Pioneering Chicano Movement TV Show Reemerges after 50 Years in GarageHistorians in the News
tags: civil rights, California, documentary, Mexican American history, television, Chicano movement
Every so often, Frank Cruz would walk into his spacious garage in Laguna Niguel and contemplate the boxes filled with things old and unused: tax returns, clothes and paperwork from his days as a Chicano studies professor, TV news reporter and anchor, co-founder of the Spanish-language network Telemundo and of a pioneering Latino-owned insurance company. Not to mention notes from the many boards he’s served on, including the Corporation for Public Broadcasting.
But there was one particular big blue box — between another containing his now-adult children’s baby teeth and one with a daughter’s wedding dress — that always gnawed at him. Its label read: “Chicano Series.”
Inside were nine 16-millimeter film reels of “Chicano I & II: The Mexican American Heritage Series,” the television show that first aired on KNBC-TV in Los Angeles in July 1971. The series, hosted by Cruz when he was in his early 30s, also played on sister stations in Chicago, New York, Cleveland and Washington, D.C.
For 50 years, the reels remained in his garage, largely untouched.
On a recent August day, Cruz, now 82, thought to himself as he had dozens of times before: “Pendejo, you better do something about those films. It might be too late.”
And he did. His contacts led him to a film archivist at USC who digitized the film and created a website for them. For the first time since they aired and reran in the early 1970s, nine of 20 episodes from the Chicano series are now publicly available on the website for USC’s Hugh M. Hefner Moving Image Archive. (No film exists from the “Chicano II” portion of the series, and Episode 6, titled “The War Years,” was missing from Cruz’s first-volume holdings.)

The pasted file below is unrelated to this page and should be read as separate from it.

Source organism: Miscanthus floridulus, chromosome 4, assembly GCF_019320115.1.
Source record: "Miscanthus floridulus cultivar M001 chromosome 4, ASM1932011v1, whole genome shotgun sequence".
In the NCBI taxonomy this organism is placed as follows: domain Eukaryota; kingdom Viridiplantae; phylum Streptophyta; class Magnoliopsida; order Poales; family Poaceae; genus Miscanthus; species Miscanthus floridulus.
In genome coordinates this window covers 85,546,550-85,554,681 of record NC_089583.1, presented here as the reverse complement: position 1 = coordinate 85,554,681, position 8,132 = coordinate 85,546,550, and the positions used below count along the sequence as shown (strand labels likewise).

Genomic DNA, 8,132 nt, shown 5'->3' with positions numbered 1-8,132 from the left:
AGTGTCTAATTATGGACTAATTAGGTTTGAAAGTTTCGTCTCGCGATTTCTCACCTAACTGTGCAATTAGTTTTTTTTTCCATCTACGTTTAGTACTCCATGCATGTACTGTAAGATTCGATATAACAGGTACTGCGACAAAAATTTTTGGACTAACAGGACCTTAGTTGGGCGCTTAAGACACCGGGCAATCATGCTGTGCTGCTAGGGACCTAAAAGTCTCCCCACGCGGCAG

“I was prepared to hear that [Dino Everett, the archivist] wasn’t able to do it because the film was too brittle, that they had broken and that they were no good because the images fade,” says Cruz. But a couple weeks later, “after 10 candles and a prayer to Santo Niño de Atocha, he called me and said, ‘Frank, I’ve been able to transfer them.’”
Cruz was elated. “We’re preserving history.”
“‘Stereotyping in the Mass Media,’ I mean you could write a headline with that today!” Natalia Molina, a professor of American studies and ethnicity at USC, says about one of the episode’s titles.
The series, she says, was trying to show that “Mexicans aren’t docile, that they’re people. They’re like you and I. They live lives in three dimensions. They have families. They create. They were just trying to bring humanity to what we think of when we think of the Latinx population. And that is still something we’re struggling to do today.
“No one had done anything like it,” she adds. “The series was cutting-edge then and I think, unfortunately, it’s cutting edge now.”
Many of the show’s guests and interviewees spearheaded the issues and topics covered and were among the first in their field, such as Nava or Ricardo “Richard” Romo, an author and urban historian whom Molina, a 2020 MacArthur fellow, credits for laying the groundwork for her research.
“Chicano I & II: The Mexican American Heritage Series” can be viewed on the website of the USC School of Cinematic Arts’ Hugh M. Hefner Moving Image Archive at: uschefnerarchive.com/chicano.